Aussie Rebounds Above 0.70 Vs. US Dollar as Job Advertisements Surge

December 6, 2021
Aussie Rebounds Above 0.70 Vs. US Dollar as Job Advertisements Surge December 6, 2021 Lennox Hamilton

After closing below 0.7000 versus the US dollar for the initial time since July 2020 on Friday, the Australian dollar recovered in the early Asian trading session Monday on the back of encouraging job ads data. In November 2021, job ads in Australia increased by 7.4 percent month over month, after a 6.2 percent increase the previous month.

Job advertisements increased for the second consecutive month, rising to a record 44.2 percent over pre-pandemic levels as demand for labour revived after the relaxing of COVID-19 limitations in many major areas.

According to ANZ senior economist Catherine Birch, the new data suggested that a substantial recovery in official employment numbers was probable after a surprise decline of 46,300 jobs in October and an increase in the unemployment rate to 5.2 percent.

“Job advertisements indicate that the unemployment rate should go below 5% in the near future, and we predict it to reach around 4% by the end of 2022, and even lower in 2023,” she said.

The Reserve Bank of Australia is aiming to reduce unemployment to 4% or lower, in the belief that wage growth would finally accelerate after years of modest increases. On Monday, December 6, Australia’s 10-year bond yield was 1.59 percent, according to over-the-counter interbank rate quotations for this government bond term.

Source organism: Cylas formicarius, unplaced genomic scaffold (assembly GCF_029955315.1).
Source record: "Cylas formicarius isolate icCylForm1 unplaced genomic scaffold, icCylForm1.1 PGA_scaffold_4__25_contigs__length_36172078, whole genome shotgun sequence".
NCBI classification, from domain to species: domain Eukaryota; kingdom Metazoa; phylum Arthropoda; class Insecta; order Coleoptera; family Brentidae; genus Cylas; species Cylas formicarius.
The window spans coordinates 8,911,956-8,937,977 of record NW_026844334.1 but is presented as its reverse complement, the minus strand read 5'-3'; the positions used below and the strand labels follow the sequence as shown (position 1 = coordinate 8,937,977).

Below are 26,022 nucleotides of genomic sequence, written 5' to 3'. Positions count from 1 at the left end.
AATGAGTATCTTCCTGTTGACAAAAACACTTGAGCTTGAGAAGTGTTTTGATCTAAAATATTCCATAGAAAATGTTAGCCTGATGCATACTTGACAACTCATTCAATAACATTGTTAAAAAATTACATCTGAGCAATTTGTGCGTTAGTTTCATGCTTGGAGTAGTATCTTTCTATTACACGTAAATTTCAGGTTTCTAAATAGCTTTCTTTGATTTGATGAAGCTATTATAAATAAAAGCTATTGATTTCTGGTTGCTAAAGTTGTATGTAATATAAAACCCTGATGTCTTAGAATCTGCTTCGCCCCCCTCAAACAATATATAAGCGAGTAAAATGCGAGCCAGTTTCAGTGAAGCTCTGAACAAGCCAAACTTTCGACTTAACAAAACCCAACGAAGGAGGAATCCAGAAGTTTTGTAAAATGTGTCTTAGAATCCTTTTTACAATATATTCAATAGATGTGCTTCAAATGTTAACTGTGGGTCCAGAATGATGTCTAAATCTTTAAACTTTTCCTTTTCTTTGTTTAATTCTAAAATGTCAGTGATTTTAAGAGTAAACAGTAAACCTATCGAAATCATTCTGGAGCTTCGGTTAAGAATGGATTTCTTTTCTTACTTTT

The Markit Australia Composite PMI was revised up to 55.7 in November 2021, the highest level in five months and an acceleration from 52.1 a month earlier. This is the private sector’s second straight growth since June, when COVID-19 limits were lifted further.

Demand and production growth accelerated in November across the industrial and service sectors, with services output growth surpassing manufacturing for the first time in five months. Additionally, employment growth continued in November at a quicker rate than in October.

In terms of pricing, input price inflation increased to survey record levels in both the manufacturing and service sectors, indicating a significant rise in input costs. Overall, mood increased on the belief that the current COVID-19 Delta wave would be contained.

In November 2021, the IHS Markit Australia Services PMI was revised marginally higher to 55.7 from a preliminary reading of 55. The data reflects the sector’s second straight month of growth, after three months of decline between July and September.

Despite pricing challenges, overall business confidence in Australia’s service sector remained optimistic. Both commercial activity and new orders grew at a greater pace than expected. As a result, employment levels increased but backlogs of work built. Cost pressures on service providers reached a new high in November, although overall morale continued to improve.

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